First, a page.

Graded on a Curve:
Roger Daltrey,
Ride a Rock Horse

Talk about your Trojan Horses; that cover, with Roger the Rock Centaur on it, may look like a gift, but bring this baby into your house and I guarantee it will stink up your living room.

1975’s Ride a Rock Horse is a spavined affair; Daltrey is less half horse than half flounder. And it makes clear one thing; Daltrey, no songwriter himself, is a great interpreter of other people’s songs so long as those other people is Pete Townshend.

Townshend wrote his Who songs with Daltrey in mind; Roger was just another weapon in Pete’s musical armamentarium, and a damn good one at that. But take Daltrey away from Townshend and he sounds at loose ends.

If you’re going to be a great interpreter you’d better know how to pick ‘em, and things might have been different had Daltrey taken the Joe Cocker route and set himself to the task of interpreting great songs. Instead he opted for a very lackluster bunch of tunes (by the immortal likes of Russ Ballard, Paul Korda, etc.) and tried to breathe life into him with his rock historic tonsils. I suspect hubris was to blame, but the strain of artificial resuscitation is evident on just about every song on Ride a Rock Horse.

And it’s not like Daltrey bothered to assemble a crack bunch of musicians to back him up, either. A few of the musicians credited ring faint bells in my head, but this is anything but a Roger Daltrey and Famous Friends affair. Hell, what good is it to be a Rock God if you can’t call in a few favors?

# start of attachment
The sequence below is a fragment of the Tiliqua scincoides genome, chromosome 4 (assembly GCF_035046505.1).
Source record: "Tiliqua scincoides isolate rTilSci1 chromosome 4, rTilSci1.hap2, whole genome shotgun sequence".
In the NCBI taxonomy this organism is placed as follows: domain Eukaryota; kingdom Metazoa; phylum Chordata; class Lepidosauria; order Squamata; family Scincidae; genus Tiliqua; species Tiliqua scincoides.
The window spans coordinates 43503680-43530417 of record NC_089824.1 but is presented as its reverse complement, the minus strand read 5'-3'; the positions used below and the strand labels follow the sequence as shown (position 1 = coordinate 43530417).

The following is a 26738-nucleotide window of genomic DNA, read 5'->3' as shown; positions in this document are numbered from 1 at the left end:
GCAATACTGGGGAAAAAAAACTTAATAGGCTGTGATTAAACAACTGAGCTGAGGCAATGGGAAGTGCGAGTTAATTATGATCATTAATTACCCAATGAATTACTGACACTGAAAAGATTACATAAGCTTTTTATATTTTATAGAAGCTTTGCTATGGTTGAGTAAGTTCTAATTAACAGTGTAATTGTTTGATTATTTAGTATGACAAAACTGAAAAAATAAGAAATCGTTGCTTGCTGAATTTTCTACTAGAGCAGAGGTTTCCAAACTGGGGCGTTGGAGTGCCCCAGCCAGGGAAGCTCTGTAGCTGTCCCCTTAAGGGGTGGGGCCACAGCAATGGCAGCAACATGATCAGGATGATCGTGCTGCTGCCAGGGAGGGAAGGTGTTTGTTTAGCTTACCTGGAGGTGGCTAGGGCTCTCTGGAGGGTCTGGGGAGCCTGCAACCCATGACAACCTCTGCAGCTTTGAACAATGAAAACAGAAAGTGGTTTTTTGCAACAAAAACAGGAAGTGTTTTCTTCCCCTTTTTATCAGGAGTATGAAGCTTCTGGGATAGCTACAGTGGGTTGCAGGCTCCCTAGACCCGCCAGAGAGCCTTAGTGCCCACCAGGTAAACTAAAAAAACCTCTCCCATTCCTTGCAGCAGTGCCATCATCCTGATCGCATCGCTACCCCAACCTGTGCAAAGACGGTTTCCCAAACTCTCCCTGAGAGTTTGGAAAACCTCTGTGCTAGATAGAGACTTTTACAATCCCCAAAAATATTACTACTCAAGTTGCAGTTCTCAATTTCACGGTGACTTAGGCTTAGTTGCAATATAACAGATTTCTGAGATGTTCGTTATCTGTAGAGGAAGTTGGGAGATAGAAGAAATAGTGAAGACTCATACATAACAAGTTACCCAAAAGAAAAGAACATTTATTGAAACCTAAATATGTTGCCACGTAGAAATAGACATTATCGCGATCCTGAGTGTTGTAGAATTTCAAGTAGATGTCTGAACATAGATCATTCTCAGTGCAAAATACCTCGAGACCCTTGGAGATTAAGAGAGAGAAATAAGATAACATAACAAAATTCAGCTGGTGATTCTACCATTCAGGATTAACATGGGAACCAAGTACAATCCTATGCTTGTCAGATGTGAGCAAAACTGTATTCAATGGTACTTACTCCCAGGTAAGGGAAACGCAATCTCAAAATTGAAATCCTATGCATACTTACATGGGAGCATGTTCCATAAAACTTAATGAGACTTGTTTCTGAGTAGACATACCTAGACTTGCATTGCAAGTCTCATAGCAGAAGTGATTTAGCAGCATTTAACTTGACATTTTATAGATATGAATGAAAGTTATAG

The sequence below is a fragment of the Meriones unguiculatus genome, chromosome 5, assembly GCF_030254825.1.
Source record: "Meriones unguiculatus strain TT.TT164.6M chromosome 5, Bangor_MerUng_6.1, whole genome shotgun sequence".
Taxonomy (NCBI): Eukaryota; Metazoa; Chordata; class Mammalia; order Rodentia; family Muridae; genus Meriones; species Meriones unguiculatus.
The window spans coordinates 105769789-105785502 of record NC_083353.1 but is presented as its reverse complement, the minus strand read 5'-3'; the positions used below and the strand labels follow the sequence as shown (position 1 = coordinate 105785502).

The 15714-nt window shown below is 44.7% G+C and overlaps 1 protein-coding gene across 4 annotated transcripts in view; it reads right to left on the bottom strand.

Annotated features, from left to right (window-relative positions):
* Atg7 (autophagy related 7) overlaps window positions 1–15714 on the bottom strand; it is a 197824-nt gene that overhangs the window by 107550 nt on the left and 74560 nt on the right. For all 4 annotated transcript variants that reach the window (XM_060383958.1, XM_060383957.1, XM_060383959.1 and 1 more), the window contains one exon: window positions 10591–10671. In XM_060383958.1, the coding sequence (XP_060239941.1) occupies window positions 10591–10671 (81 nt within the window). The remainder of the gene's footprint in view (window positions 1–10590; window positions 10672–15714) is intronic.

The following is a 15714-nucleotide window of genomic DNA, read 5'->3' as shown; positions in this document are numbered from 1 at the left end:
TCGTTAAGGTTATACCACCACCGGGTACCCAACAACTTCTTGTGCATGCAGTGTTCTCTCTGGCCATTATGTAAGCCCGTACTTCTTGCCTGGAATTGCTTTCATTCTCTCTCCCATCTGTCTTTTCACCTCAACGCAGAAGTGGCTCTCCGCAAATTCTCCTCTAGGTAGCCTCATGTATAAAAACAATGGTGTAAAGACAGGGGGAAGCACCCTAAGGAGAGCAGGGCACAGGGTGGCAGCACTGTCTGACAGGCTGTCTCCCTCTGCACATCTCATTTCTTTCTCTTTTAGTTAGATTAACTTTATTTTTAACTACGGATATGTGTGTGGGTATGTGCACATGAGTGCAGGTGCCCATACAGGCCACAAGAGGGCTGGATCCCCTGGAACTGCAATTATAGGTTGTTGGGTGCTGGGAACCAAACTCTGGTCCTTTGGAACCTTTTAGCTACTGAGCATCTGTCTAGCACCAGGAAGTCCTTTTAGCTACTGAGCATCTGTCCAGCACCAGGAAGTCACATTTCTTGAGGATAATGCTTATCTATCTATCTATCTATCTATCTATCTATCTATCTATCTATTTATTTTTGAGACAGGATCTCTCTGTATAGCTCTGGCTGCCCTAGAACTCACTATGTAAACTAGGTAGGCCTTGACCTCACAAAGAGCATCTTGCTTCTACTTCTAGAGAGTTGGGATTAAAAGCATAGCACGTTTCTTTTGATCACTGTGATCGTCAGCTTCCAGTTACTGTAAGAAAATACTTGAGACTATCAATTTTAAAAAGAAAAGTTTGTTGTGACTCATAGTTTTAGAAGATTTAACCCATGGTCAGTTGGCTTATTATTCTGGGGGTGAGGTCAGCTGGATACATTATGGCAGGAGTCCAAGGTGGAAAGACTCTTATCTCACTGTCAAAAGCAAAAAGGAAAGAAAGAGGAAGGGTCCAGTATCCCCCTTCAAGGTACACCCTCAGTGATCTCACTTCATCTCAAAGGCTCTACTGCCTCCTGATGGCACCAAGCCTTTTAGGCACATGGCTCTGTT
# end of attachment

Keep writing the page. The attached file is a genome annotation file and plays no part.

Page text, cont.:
As it is only the Cockney strange “Milk Train” is worth keeping; “someone slipped a substance in the lemonade” sings poor Roger, and he’s left to ride the milk train at 4 a.m. “out of his brain.” Sounds a whole lot like a good Mott the Hoople song, it does, and it makes me wish poor Roger had the good sense to pick some other songs with… personality.

Instead he went with a whole bunch of tunes boasting vague lyrics and trite sentiments, and the whole affair has an air of miasmic anonymity broken only by Daltrey’s cover of Rufus Thomas’ “Walking the Dog.” Which ain’t exactly the Nazz still manages to be the second best song on the album thanks to some funky percussion and Roger’s wide awake vocals.

On LP opener and single “Come and Get Your Love” Daltrey’s in good voice, but the sentiment is cliched, the song itself just okay, and the female backing vocalists sound like they’ve been pressed into service. “Oceans Away” is a big piano ballad and features Roger at his most sensitive, and if you’re a big Eric Carmen fan you might even like it.

“Hearts Right” sounds like dumb English Steely Dan; “Proud” boasts an actual rock riff but it’s a bore. “World Over” is jaunty but also a bore, and I’m beginning to see a trend here. Because “Near to Surrender” and “Feeling” are boring as well, and I can’t even begin to tell you how boring the very heartfelt and saccharine “I Was Born to Sing Your Song” is.

Had I been Roger’s manager, I would have set him down and had him cover some greats by, you know, Elton John and the likes. Or I’d have called Ian Hunter or Ronnie Laine (or anybody who knows how to write good songs) and had them whip up a couple of songs for Roger to sing. What I would never have done was send him into the studio with a slew of tunes that belong in a barf bag.

Because Daltrey’s voice is iconic, a gift from the gods to rock lovers everywhere, and it’s a damn shame seeing it go to waste.

GRADED ON A CURVE:
D+

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